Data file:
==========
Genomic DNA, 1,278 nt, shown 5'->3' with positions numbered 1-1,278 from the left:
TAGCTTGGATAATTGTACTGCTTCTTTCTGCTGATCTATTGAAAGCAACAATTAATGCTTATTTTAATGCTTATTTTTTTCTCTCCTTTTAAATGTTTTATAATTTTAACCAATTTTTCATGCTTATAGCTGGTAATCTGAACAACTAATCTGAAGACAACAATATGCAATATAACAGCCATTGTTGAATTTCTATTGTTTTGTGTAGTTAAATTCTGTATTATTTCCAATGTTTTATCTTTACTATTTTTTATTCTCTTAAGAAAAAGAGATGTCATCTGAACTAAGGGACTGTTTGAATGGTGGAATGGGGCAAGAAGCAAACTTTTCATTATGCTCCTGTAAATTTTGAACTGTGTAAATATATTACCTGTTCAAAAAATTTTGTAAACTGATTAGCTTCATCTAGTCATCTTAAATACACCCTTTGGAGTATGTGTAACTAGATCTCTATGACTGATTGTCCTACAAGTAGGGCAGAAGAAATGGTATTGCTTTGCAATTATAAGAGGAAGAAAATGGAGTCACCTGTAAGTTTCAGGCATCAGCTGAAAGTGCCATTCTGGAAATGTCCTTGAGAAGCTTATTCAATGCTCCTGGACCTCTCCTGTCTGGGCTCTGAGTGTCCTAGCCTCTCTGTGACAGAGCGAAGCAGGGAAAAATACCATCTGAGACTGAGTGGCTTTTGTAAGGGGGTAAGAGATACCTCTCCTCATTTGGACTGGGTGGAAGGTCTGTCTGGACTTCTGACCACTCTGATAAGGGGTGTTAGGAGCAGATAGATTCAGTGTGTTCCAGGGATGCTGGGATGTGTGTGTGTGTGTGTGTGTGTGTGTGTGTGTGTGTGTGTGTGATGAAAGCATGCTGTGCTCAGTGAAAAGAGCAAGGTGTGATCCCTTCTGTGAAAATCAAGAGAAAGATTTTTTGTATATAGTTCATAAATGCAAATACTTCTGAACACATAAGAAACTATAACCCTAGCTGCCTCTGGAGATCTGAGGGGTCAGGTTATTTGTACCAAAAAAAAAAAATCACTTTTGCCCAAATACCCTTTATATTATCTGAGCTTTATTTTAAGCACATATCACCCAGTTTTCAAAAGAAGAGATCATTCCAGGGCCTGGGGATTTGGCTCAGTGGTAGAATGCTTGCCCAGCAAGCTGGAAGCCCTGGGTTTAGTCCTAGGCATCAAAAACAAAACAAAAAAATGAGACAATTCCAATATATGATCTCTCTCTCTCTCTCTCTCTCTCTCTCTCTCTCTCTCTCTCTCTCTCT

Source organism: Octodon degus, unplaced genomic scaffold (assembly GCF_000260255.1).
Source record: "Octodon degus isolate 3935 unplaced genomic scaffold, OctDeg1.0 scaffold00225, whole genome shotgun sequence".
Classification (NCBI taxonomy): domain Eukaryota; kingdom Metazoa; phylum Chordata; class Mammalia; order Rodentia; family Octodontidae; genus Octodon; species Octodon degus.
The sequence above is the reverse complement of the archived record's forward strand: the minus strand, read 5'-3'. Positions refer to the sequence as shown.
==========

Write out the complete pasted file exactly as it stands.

Genomic DNA, 1,278 nt, shown 5'->3' with positions numbered 1-1,278 from the left:
TAGCTTGGATAATTGTACTGCTTCTTTCTGCTGATCTATTGAAAGCAACAATTAATGCTTATTTTAATGCTTATTTTTTTCTCTCCTTTTAAATGTTTTATAATTTTAACCAATTTTTCATGCTTATAGCTGGTAATCTGAACAACTAATCTGAAGACAACAATATGCAATATAACAGCCATTGTTGAATTTCTATTGTTTTGTGTAGTTAAATTCTGTATTATTTCCAATGTTTTATCTTTACTATTTTTTATTCTCTTAAGAAAAAGAGATGTCATCTGAACTAAGGGACTGTTTGAATGGTGGAATGGGGCAAGAAGCAAACTTTTCATTATGCTCCTGTAAATTTTGAACTGTGTAAATATATTACCTGTTCAAAAAATTTTGTAAACTGATTAGCTTCATCTAGTCATCTTAAATACACCCTTTGGAGTATGTGTAACTAGATCTCTATGACTGATTGTCCTACAAGTAGGGCAGAAGAAATGGTATTGCTTTGCAATTATAAGAGGAAGAAAATGGAGTCACCTGTAAGTTTCAGGCATCAGCTGAAAGTGCCATTCTGGAAATGTCCTTGAGAAGCTTATTCAATGCTCCTGGACCTCTCCTGTCTGGGCTCTGAGTGTCCTAGCCTCTCTGTGACAGAGCGAAGCAGGGAAAAATACCATCTGAGACTGAGTGGCTTTTGTAAGGGGGTAAGAGATACCTCTCCTCATTTGGACTGGGTGGAAGGTCTGTCTGGACTTCTGACCACTCTGATAAGGGGTGTTAGGAGCAGATAGATTCAGTGTGTTCCAGGGATGCTGGGATGTGTGTGTGTGTGTGTGTGTGTGTGTGTGTGTGTGTGTGTGTGATGAAAGCATGCTGTGCTCAGTGAAAAGAGCAAGGTGTGATCCCTTCTGTGAAAATCAAGAGAAAGATTTTTTGTATATAGTTCATAAATGCAAATACTTCTGAACACATAAGAAACTATAACCCTAGCTGCCTCTGGAGATCTGAGGGGTCAGGTTATTTGTACCAAAAAAAAAAAATCACTTTTGCCCAAATACCCTTTATATTATCTGAGCTTTATTTTAAGCACATATCACCCAGTTTTCAAAAGAAGAGATCATTCCAGGGCCTGGGGATTTGGCTCAGTGGTAGAATGCTTGCCCAGCAAGCTGGAAGCCCTGGGTTTAGTCCTAGGCATCAAAAACAAAACAAAAAAATGAGACAATTCCAATATATGATCTCTCTCTCTCTCTCTCTCTCTCTCTCTCTCTCTCTCTCTCTCTCTCT

Source organism: Octodon degus, unplaced genomic scaffold (assembly GCF_000260255.1).
Source record: "Octodon degus isolate 3935 unplaced genomic scaffold, OctDeg1.0 scaffold00225, whole genome shotgun sequence".
Classification (NCBI taxonomy): domain Eukaryota; kingdom Metazoa; phylum Chordata; class Mammalia; order Rodentia; family Octodontidae; genus Octodon; species Octodon degus.
The sequence above is the reverse complement of the archived record's forward strand: the minus strand, read 5'-3'. Positions refer to the sequence as shown.